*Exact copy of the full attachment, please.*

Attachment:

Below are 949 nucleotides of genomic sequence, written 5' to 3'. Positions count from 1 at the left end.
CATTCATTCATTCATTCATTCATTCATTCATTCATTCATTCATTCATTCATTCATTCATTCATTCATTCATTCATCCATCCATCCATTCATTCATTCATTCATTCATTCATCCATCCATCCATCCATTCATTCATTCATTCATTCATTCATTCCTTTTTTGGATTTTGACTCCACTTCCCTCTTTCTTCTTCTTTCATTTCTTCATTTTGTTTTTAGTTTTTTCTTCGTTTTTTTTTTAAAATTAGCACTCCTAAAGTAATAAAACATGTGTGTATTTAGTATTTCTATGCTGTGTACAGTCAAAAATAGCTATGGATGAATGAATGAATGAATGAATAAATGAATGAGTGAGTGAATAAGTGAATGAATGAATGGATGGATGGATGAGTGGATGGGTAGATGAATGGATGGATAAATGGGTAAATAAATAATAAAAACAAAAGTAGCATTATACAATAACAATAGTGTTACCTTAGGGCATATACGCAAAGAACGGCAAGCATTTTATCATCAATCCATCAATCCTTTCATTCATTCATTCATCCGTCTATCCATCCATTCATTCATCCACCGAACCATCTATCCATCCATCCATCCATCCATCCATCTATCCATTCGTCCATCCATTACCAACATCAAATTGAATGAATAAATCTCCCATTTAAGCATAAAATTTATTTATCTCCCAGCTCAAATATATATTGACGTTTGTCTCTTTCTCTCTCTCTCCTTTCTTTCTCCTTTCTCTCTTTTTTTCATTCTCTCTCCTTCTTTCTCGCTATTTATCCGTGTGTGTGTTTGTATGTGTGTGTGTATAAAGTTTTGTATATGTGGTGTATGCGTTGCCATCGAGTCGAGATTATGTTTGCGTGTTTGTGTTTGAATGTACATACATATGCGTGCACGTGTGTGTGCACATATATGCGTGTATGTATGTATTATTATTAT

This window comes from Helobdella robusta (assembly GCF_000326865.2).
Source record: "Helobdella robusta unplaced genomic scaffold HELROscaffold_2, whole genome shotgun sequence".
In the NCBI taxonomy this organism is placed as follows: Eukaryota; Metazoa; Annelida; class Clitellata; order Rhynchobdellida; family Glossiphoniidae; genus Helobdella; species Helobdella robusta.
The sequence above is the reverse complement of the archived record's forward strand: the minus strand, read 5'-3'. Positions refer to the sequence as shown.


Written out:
Below are 949 nucleotides of genomic sequence, written 5' to 3'. Positions count from 1 at the left end.
CATTCATTCATTCATTCATTCATTCATTCATTCATTCATTCATTCATTCATTCATTCATTCATTCATTCATTCATCCATCCATCCATTCATTCATTCATTCATTCATTCATCCATCCATCCATCCATTCATTCATTCATTCATTCATTCATTCCTTTTTTGGATTTTGACTCCACTTCCCTCTTTCTTCTTCTTTCATTTCTTCATTTTGTTTTTAGTTTTTTCTTCGTTTTTTTTTTAAAATTAGCACTCCTAAAGTAATAAAACATGTGTGTATTTAGTATTTCTATGCTGTGTACAGTCAAAAATAGCTATGGATGAATGAATGAATGAATGAATAAATGAATGAGTGAGTGAATAAGTGAATGAATGAATGGATGGATGGATGAGTGGATGGGTAGATGAATGGATGGATAAATGGGTAAATAAATAATAAAAACAAAAGTAGCATTATACAATAACAATAGTGTTACCTTAGGGCATATACGCAAAGAACGGCAAGCATTTTATCATCAATCCATCAATCCTTTCATTCATTCATTCATCCGTCTATCCATCCATTCATTCATCCACCGAACCATCTATCCATCCATCCATCCATCCATCCATCTATCCATTCGTCCATCCATTACCAACATCAAATTGAATGAATAAATCTCCCATTTAAGCATAAAATTTATTTATCTCCCAGCTCAAATATATATTGACGTTTGTCTCTTTCTCTCTCTCTCCTTTCTTTCTCCTTTCTCTCTTTTTTTCATTCTCTCTCCTTCTTTCTCGCTATTTATCCGTGTGTGTGTTTGTATGTGTGTGTGTATAAAGTTTTGTATATGTGGTGTATGCGTTGCCATCGAGTCGAGATTATGTTTGCGTGTTTGTGTTTGAATGTACATACATATGCGTGCACGTGTGTGTGCACATATATGCGTGTATGTATGTATTATTATTAT

This window comes from Helobdella robusta (assembly GCF_000326865.2).
Source record: "Helobdella robusta unplaced genomic scaffold HELROscaffold_2, whole genome shotgun sequence".
In the NCBI taxonomy this organism is placed as follows: Eukaryota; Metazoa; Annelida; class Clitellata; order Rhynchobdellida; family Glossiphoniidae; genus Helobdella; species Helobdella robusta.
The sequence above is the reverse complement of the archived record's forward strand: the minus strand, read 5'-3'. Positions refer to the sequence as shown.